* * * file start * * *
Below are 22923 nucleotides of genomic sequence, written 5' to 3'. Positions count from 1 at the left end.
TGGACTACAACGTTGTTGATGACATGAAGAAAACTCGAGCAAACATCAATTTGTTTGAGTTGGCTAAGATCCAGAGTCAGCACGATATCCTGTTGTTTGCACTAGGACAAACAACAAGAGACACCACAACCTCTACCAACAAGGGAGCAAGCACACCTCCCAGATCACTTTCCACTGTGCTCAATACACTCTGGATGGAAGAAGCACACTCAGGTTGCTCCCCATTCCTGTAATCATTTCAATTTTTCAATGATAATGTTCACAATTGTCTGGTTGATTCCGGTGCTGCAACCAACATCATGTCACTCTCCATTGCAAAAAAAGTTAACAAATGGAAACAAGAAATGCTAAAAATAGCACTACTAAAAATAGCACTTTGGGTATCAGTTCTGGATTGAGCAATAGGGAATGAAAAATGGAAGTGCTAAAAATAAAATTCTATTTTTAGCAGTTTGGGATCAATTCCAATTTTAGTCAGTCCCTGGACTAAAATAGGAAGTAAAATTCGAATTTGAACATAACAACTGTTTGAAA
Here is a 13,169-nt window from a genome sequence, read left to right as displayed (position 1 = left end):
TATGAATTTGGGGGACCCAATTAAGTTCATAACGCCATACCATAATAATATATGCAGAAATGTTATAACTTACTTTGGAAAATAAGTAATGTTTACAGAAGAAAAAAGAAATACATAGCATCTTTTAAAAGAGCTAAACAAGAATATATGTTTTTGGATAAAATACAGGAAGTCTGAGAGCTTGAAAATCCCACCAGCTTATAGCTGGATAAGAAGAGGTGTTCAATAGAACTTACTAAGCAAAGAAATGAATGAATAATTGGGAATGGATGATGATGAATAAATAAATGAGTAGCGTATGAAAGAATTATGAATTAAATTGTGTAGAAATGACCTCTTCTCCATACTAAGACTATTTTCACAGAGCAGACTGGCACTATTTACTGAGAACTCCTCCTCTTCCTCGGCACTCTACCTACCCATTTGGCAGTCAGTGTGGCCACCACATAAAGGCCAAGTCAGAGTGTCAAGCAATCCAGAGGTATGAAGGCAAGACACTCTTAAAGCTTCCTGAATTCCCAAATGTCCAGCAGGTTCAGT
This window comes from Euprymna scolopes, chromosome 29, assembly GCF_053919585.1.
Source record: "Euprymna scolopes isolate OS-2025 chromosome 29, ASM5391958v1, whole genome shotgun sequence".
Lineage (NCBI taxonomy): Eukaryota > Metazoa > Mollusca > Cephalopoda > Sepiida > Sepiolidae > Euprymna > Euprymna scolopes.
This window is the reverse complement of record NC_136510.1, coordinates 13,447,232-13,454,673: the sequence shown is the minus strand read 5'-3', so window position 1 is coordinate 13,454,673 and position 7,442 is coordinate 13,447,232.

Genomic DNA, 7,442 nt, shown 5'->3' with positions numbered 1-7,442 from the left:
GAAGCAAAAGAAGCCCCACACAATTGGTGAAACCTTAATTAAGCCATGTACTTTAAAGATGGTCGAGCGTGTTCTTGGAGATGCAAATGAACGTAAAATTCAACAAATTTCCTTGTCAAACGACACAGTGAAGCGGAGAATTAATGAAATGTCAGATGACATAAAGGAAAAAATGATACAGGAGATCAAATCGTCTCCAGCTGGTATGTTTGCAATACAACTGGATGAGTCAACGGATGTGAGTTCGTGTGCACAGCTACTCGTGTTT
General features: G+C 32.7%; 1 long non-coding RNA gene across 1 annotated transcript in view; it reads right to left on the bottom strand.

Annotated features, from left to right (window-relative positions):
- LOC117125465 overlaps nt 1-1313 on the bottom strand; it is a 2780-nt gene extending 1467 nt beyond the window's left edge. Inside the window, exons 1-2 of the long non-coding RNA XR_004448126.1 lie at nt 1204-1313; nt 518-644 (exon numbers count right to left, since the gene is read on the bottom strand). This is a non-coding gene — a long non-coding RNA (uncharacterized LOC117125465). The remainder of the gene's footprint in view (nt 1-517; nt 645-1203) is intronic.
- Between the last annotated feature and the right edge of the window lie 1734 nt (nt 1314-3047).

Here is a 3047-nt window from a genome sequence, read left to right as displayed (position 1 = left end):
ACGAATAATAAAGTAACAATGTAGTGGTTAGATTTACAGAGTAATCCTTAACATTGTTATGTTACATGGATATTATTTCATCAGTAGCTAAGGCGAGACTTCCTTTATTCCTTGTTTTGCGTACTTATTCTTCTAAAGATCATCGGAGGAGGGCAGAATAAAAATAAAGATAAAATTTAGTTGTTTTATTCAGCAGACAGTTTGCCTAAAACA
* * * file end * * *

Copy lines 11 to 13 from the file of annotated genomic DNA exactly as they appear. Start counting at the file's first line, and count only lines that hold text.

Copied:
General features: G+C 32.7%; 1 long non-coding RNA gene across 1 annotated transcript in view; it reads right to left on the bottom strand.

Annotated features, from left to right (window-relative positions):
- LOC117125465 overlaps nt 1-1313 on the bottom strand; it is a 2780-nt gene extending 1467 nt beyond the window's left edge. Inside the window, exons 1-2 of the long non-coding RNA XR_004448126.1 lie at nt 1204-1313; nt 518-644 (exon numbers count right to left, since the gene is read on the bottom strand). This is a non-coding gene — a long non-coding RNA (uncharacterized LOC117125465). The remainder of the gene's footprint in view (nt 1-517; nt 645-1203) is intronic.